A DEAD BODY ON MY MORNING RUN
AT FIRST, I DIDN’T REALISE WHAT I WAS looking at, or what was looking at me.
It was just after sunrise on a Saturday morning in Prospect Park, New York and I had been away from home for two weeks in Europe. Thanks to jet lag, I woke up early. Hoping to loosen up my planeconstricted legs, I threw on a tank top, pants, and running shoes for what felt like the first true spring day after a long winter. The birds chirped, the sun shone, and as I made my way through the tree-lined paths, I felt bathed in a sense of joy at being back home and alive.
About three kays into my run, I rounded a clearing and thought I saw a tree of some sort, a trunk or limb that had fallen into a grassy expanse. Two police officers worked to secure tape around the scene. Police presence is nothing new for New Yorkers, so initially I brushed it off and kept running along the path, a curve that would bring me closer to the scene.
As I got closer, I saw that it wasn’t a log after all: it was a body. It was lying face up with arms reaching into the air, as if trying to grab at something. Its legs were stretched out and appeared to be covered in something brown, what I initially thought was mud. Around it was a circle of dark dirt that almost made the person look like he was emerging from the earth. Police officers tried to shield the scene with a sheet, but it was virtually impossible, given the curve of the jogging path around the grass.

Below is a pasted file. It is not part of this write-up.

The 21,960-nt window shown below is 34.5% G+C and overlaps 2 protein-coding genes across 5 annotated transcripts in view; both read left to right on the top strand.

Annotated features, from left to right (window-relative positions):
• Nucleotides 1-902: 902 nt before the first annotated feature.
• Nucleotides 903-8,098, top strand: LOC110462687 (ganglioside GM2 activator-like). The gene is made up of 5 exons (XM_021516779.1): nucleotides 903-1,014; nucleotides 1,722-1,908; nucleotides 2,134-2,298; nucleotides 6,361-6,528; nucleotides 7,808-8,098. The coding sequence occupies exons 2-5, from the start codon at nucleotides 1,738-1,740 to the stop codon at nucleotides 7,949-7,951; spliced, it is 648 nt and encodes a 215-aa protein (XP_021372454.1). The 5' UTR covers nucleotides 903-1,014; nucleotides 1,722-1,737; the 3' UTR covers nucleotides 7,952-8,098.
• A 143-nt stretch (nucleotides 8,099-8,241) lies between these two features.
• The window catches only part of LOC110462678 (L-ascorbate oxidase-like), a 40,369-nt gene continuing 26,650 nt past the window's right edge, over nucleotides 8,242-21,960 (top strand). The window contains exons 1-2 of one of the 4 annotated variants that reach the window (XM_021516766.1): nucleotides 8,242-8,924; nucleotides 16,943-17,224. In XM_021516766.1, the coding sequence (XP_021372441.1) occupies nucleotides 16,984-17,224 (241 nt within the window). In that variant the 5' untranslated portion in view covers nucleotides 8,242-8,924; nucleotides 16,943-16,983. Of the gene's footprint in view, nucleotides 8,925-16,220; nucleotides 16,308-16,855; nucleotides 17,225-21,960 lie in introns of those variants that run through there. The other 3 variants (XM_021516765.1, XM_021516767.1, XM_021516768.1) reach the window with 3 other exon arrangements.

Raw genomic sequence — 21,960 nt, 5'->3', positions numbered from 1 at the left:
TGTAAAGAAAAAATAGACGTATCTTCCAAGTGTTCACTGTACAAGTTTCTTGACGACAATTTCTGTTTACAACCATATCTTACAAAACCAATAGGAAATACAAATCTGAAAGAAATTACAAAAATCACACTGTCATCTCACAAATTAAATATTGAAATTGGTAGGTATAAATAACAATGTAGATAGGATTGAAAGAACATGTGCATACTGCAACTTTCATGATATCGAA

I sucked in a deep breath, and not because I was running too fast. I stopped my mileage tracker and sat on a kerb nearby as other runners slowed down to do the same, many experiencing the same gasp that I had.
“God, that takes the wind out of you,” said a man in a blue shirt with a headband.
We stood and stared from the jogging path, popping our earbuds out, beads of sweat running down our temples. Any high I felt from my holiday had been sucked out of me along with the wind. My legs, usually reliable at pushing me forward through the universe, had morphed into two Tin Man tubes. It was a shock unlike anything I’ve ever experienced.
“Keep it moving,” a cop told the stream of pedestrians; which, of course, only made many people want to slow down further.
Others trotted by not noticing, or giving a glance and a shrug. A kid with a boombox bolted by on a bike as Jay-Z blared into the treetops, the birds singing back. After what felt like an eternity, but what was probably only a few minutes, the cops placed a sheet over the body.
Then, someone told us something we could barely believe – it was indeed a man; a man who had set himself on fire. AT VARSITY, I had bonded with a group of girlfriends over watching Law & Order: Special Victims Unit during our first years in New York City. One of the
show’s most common tropes is the hapless jogger out for a morning run who finds a body. I was always curious why that was, and I credit the show for making me wary of leaf piles in parks for years.